Three years ago, in January 2005, I suffered a serious traumatic brain injury. The injury placed me in a coma for ten days and the hospital for weeks more. The injury changed my life. Since that time I have looked for voices and means of expression of what I went through and continue to carry with me.
The Diving Bell and the Butterfly is the English translation of the French memoir Le scaphandre et le papillon written by journalist Jean-Dominique Bauby. Bauby served as editor-in-chief of the French fashion magazine ELLE. In December 1995 at the age of 43 his life changed. He suffered a massive stroke. The results of the stroke included complete and permanent paralysis of almost all his voluntary muscles while retaining nearly full awareness of his senses. Vision, hearing, tactile sensation remained absent any ability to act upon the information those senses provided. This rare condition is known as “locked-in syndrome”. For Bauby, his sole means of communication to the outside world was the ability to blink his left eye.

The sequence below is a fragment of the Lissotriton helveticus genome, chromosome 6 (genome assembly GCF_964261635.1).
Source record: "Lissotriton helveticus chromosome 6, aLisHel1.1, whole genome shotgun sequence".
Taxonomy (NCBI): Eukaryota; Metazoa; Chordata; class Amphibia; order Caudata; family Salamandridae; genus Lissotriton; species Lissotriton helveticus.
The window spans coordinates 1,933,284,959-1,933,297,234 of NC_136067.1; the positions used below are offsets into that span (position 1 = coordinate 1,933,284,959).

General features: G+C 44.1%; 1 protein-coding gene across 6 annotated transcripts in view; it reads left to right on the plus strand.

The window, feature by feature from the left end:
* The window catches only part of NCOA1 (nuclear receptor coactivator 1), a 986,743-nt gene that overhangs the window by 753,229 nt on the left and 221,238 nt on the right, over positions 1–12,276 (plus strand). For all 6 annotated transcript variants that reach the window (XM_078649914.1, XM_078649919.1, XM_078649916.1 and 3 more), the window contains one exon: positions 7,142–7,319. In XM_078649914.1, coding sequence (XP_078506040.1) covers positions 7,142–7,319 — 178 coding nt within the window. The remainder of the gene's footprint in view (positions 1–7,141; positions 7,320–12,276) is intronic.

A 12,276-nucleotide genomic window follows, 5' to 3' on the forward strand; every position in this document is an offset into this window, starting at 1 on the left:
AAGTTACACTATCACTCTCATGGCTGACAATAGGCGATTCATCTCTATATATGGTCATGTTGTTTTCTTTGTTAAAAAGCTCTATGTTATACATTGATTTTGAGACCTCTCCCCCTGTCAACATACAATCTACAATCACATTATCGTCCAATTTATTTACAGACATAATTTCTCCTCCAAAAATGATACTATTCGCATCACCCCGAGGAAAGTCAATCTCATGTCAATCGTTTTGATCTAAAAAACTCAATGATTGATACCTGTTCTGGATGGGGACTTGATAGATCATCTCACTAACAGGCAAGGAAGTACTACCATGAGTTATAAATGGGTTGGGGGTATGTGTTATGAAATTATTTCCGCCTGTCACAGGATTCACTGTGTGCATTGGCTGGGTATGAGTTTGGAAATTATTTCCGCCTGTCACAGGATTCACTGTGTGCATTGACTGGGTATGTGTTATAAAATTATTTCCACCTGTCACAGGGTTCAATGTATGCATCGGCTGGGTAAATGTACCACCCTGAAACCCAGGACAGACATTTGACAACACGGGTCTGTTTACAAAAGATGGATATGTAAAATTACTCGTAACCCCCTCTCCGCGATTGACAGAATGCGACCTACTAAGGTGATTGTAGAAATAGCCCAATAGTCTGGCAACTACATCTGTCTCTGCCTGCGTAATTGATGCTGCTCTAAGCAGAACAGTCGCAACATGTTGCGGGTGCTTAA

Using that one remaining ability, Bauby wrote and edited this book– painstakingly, tediously, letter-by-letter, two minutes per word, he wrote the book over the course of a year. The book gives voice to his thoughts and feelings about his life and the situation in which he found himself. The title serves as a clear description: the diving bell refers to the empty shell he considered his body, the butterfly refers to his spirit. The book was published in 1997. Two days after publication, Bauby suffered a heart attack and died. His astonishing book continues to give cheer to those who face life’s ultimately impossible odds and the confrontation of the sudden, merciless, fickle nature of life. The book serves as an inspirational reminder of mortality: the plain fact that swift and sudden changes can sweep away anything we might have taken for granted.
From the book’s back cover:
In a voice that is by turns wistful and mischievous, angry and sardonic, Bauby gives us a celebration of the liberating power of consciousness: what it is like to spend a day with his children, to imagine lying in bed beside his wife, to conjure up the flavor of delectable meals even as he is fed through a tube. Most of all, this triumphant book lets us witness an indomitable spirit and share in the pure joy of its own survival.